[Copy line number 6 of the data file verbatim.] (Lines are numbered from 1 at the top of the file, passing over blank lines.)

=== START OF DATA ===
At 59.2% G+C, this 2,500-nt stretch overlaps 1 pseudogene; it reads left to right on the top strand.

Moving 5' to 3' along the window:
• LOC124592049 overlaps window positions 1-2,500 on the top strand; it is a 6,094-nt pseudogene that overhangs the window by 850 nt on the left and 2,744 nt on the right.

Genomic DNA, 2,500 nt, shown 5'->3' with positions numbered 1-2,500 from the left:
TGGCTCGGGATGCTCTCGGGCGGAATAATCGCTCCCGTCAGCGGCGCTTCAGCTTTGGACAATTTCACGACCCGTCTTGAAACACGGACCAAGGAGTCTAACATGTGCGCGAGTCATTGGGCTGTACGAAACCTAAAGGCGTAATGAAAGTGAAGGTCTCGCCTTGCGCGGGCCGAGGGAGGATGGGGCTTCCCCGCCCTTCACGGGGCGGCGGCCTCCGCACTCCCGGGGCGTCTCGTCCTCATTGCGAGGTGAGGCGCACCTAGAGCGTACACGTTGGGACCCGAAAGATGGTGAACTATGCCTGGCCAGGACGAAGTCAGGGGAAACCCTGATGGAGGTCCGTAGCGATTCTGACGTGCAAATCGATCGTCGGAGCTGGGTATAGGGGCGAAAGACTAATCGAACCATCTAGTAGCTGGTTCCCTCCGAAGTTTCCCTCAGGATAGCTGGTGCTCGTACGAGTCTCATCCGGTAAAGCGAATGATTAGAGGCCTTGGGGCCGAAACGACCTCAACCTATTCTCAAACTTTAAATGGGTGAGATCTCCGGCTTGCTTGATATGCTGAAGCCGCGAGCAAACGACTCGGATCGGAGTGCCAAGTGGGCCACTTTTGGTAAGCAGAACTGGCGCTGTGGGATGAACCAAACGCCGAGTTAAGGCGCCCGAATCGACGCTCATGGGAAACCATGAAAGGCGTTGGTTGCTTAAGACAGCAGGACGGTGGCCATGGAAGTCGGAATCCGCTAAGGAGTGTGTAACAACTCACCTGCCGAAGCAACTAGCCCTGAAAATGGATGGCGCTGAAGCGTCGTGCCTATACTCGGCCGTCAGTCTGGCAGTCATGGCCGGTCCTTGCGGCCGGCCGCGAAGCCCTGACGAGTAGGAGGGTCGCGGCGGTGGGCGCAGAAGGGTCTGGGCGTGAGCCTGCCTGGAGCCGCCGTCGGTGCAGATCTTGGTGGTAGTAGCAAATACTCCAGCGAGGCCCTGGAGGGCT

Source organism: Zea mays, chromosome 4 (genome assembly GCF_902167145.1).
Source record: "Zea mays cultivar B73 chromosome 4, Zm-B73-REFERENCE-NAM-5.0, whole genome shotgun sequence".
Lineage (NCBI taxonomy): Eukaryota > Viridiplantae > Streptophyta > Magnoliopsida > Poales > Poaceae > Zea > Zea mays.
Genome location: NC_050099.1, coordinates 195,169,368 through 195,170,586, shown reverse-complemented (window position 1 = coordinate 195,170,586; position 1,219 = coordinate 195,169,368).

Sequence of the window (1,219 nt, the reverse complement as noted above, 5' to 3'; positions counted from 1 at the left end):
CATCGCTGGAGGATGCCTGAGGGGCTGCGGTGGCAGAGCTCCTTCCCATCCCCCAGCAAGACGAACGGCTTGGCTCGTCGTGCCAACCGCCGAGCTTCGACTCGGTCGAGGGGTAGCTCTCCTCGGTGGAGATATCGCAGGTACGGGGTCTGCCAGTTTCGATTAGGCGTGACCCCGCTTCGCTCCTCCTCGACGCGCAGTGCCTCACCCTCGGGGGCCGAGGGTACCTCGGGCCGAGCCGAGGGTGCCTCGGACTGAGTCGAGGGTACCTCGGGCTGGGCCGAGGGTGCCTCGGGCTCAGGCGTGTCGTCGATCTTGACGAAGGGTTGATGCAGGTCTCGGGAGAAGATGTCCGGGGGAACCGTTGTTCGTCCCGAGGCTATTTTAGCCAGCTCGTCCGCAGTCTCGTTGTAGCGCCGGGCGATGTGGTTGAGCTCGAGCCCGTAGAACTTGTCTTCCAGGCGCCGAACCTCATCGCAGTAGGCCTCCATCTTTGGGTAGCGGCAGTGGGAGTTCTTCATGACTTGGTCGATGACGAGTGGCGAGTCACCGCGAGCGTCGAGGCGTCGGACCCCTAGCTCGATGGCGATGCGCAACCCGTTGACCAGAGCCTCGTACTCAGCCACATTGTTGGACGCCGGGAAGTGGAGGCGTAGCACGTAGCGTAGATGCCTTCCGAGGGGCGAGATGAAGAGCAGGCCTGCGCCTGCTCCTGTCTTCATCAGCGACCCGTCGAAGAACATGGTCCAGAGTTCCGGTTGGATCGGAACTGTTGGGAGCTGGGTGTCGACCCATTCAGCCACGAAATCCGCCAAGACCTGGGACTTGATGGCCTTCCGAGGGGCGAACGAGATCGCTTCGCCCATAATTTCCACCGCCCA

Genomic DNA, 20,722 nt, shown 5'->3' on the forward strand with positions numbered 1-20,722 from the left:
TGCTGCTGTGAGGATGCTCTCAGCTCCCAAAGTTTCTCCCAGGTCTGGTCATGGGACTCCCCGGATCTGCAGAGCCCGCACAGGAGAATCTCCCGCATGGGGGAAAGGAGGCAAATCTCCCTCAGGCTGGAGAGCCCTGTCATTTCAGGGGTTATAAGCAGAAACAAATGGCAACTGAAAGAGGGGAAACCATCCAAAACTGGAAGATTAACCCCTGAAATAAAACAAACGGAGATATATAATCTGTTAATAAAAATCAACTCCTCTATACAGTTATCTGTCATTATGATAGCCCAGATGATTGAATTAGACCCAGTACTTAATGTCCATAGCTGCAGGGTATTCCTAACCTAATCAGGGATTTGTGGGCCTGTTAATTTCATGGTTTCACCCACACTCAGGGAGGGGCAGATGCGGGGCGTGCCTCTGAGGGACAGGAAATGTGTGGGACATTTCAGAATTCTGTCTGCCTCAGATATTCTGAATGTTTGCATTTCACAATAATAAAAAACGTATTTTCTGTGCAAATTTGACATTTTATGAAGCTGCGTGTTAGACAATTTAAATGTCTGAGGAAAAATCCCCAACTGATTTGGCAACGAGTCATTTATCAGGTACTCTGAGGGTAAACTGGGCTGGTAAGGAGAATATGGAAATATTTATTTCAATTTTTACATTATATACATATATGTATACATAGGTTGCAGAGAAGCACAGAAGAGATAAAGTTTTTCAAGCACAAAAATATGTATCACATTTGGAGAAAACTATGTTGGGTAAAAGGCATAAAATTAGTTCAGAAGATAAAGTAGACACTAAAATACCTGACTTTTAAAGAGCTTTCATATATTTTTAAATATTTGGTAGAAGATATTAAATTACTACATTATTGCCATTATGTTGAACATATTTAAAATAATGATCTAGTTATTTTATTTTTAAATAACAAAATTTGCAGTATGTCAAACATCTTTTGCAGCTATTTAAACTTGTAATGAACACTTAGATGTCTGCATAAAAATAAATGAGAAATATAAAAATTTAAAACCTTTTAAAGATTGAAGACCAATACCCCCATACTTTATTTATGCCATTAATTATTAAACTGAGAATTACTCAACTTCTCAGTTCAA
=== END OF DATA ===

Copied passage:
Source organism: Zea mays, chromosome 4 (genome assembly GCF_902167145.1).